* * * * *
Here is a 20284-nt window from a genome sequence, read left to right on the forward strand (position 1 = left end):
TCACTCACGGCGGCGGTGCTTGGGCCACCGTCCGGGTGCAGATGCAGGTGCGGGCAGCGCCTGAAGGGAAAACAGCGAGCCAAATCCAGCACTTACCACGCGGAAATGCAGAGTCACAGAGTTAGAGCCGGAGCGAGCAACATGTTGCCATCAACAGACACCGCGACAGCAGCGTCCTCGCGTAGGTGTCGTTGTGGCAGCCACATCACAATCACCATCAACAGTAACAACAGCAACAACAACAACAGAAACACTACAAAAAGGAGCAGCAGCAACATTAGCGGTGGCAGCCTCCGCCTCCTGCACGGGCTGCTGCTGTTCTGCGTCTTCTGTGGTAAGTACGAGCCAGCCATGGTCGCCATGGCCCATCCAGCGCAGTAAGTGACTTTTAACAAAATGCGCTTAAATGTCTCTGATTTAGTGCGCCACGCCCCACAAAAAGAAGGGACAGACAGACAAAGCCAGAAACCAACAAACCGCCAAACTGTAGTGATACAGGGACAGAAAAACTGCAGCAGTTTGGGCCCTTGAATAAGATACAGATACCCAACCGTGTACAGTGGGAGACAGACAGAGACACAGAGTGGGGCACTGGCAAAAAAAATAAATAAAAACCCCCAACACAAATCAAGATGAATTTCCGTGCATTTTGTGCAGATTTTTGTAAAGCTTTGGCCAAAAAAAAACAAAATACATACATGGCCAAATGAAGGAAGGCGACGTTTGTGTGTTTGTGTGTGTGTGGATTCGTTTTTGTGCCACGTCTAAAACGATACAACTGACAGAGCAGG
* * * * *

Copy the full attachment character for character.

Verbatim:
Here is a 20284-nt window from a genome sequence, read left to right on the forward strand (position 1 = left end):
TCACTCACGGCGGCGGTGCTTGGGCCACCGTCCGGGTGCAGATGCAGGTGCGGGCAGCGCCTGAAGGGAAAACAGCGAGCCAAATCCAGCACTTACCACGCGGAAATGCAGAGTCACAGAGTTAGAGCCGGAGCGAGCAACATGTTGCCATCAACAGACACCGCGACAGCAGCGTCCTCGCGTAGGTGTCGTTGTGGCAGCCACATCACAATCACCATCAACAGTAACAACAGCAACAACAACAACAGAAACACTACAAAAAGGAGCAGCAGCAACATTAGCGGTGGCAGCCTCCGCCTCCTGCACGGGCTGCTGCTGTTCTGCGTCTTCTGTGGTAAGTACGAGCCAGCCATGGTCGCCATGGCCCATCCAGCGCAGTAAGTGACTTTTAACAAAATGCGCTTAAATGTCTCTGATTTAGTGCGCCACGCCCCACAAAAAGAAGGGACAGACAGACAAAGCCAGAAACCAACAAACCGCCAAACTGTAGTGATACAGGGACAGAAAAACTGCAGCAGTTTGGGCCCTTGAATAAGATACAGATACCCAACCGTGTACAGTGGGAGACAGACAGAGACACAGAGTGGGGCACTGGCAAAAAAAATAAATAAAAACCCCCAACACAAATCAAGATGAATTTCCGTGCATTTTGTGCAGATTTTTGTAAAGCTTTGGCCAAAAAAAAACAAAATACATACATGGCCAAATGAAGGAAGGCGACGTTTGTGTGTTTGTGTGTGTGTGGATTCGTTTTTGTGCCACGTCTAAAACGATACAACTGACAGAGCAGG